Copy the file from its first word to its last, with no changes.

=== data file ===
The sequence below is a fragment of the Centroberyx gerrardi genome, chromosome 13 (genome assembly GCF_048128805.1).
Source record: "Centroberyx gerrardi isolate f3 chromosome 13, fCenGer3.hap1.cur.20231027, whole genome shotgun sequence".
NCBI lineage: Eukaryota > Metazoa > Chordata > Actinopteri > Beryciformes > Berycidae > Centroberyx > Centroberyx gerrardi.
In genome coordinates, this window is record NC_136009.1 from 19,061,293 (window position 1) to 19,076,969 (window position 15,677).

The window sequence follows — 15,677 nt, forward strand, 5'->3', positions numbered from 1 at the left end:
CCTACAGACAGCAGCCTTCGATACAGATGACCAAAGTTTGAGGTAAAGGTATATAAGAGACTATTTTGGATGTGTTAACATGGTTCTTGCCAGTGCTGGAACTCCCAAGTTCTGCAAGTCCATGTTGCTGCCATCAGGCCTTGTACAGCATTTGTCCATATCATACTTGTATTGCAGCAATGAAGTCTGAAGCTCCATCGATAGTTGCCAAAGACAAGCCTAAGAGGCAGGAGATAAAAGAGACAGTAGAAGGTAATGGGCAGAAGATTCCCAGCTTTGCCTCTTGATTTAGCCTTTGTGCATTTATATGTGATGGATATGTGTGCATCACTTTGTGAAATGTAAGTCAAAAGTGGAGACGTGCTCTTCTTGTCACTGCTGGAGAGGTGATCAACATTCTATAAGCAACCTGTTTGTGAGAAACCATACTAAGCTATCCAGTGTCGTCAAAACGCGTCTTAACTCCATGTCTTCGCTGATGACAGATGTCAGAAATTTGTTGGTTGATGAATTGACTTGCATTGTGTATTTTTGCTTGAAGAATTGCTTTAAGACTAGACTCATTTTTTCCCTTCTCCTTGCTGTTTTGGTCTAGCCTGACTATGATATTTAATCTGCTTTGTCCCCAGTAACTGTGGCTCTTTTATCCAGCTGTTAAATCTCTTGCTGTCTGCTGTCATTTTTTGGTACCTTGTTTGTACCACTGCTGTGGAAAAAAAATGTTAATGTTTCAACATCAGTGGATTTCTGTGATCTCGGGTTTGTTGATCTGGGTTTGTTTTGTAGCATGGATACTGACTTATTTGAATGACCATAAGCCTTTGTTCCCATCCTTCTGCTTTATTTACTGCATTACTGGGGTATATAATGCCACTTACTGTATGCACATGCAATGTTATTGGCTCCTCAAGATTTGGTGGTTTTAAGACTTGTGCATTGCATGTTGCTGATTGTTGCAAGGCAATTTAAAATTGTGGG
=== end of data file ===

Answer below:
The sequence below is a fragment of the Centroberyx gerrardi genome, chromosome 13 (genome assembly GCF_048128805.1).
Source record: "Centroberyx gerrardi isolate f3 chromosome 13, fCenGer3.hap1.cur.20231027, whole genome shotgun sequence".
NCBI lineage: Eukaryota > Metazoa > Chordata > Actinopteri > Beryciformes > Berycidae > Centroberyx > Centroberyx gerrardi.
In genome coordinates, this window is record NC_136009.1 from 19,061,293 (window position 1) to 19,076,969 (window position 15,677).

The window sequence follows — 15,677 nt, forward strand, 5'->3', positions numbered from 1 at the left end:
CCTACAGACAGCAGCCTTCGATACAGATGACCAAAGTTTGAGGTAAAGGTATATAAGAGACTATTTTGGATGTGTTAACATGGTTCTTGCCAGTGCTGGAACTCCCAAGTTCTGCAAGTCCATGTTGCTGCCATCAGGCCTTGTACAGCATTTGTCCATATCATACTTGTATTGCAGCAATGAAGTCTGAAGCTCCATCGATAGTTGCCAAAGACAAGCCTAAGAGGCAGGAGATAAAAGAGACAGTAGAAGGTAATGGGCAGAAGATTCCCAGCTTTGCCTCTTGATTTAGCCTTTGTGCATTTATATGTGATGGATATGTGTGCATCACTTTGTGAAATGTAAGTCAAAAGTGGAGACGTGCTCTTCTTGTCACTGCTGGAGAGGTGATCAACATTCTATAAGCAACCTGTTTGTGAGAAACCATACTAAGCTATCCAGTGTCGTCAAAACGCGTCTTAACTCCATGTCTTCGCTGATGACAGATGTCAGAAATTTGTTGGTTGATGAATTGACTTGCATTGTGTATTTTTGCTTGAAGAATTGCTTTAAGACTAGACTCATTTTTTCCCTTCTCCTTGCTGTTTTGGTCTAGCCTGACTATGATATTTAATCTGCTTTGTCCCCAGTAACTGTGGCTCTTTTATCCAGCTGTTAAATCTCTTGCTGTCTGCTGTCATTTTTTGGTACCTTGTTTGTACCACTGCTGTGGAAAAAAAATGTTAATGTTTCAACATCAGTGGATTTCTGTGATCTCGGGTTTGTTGATCTGGGTTTGTTTTGTAGCATGGATACTGACTTATTTGAATGACCATAAGCCTTTGTTCCCATCCTTCTGCTTTATTTACTGCATTACTGGGGTATATAATGCCACTTACTGTATGCACATGCAATGTTATTGGCTCCTCAAGATTTGGTGGTTTTAAGACTTGTGCATTGCATGTTGCTGATTGTTGCAAGGCAATTTAAAATTGTGGG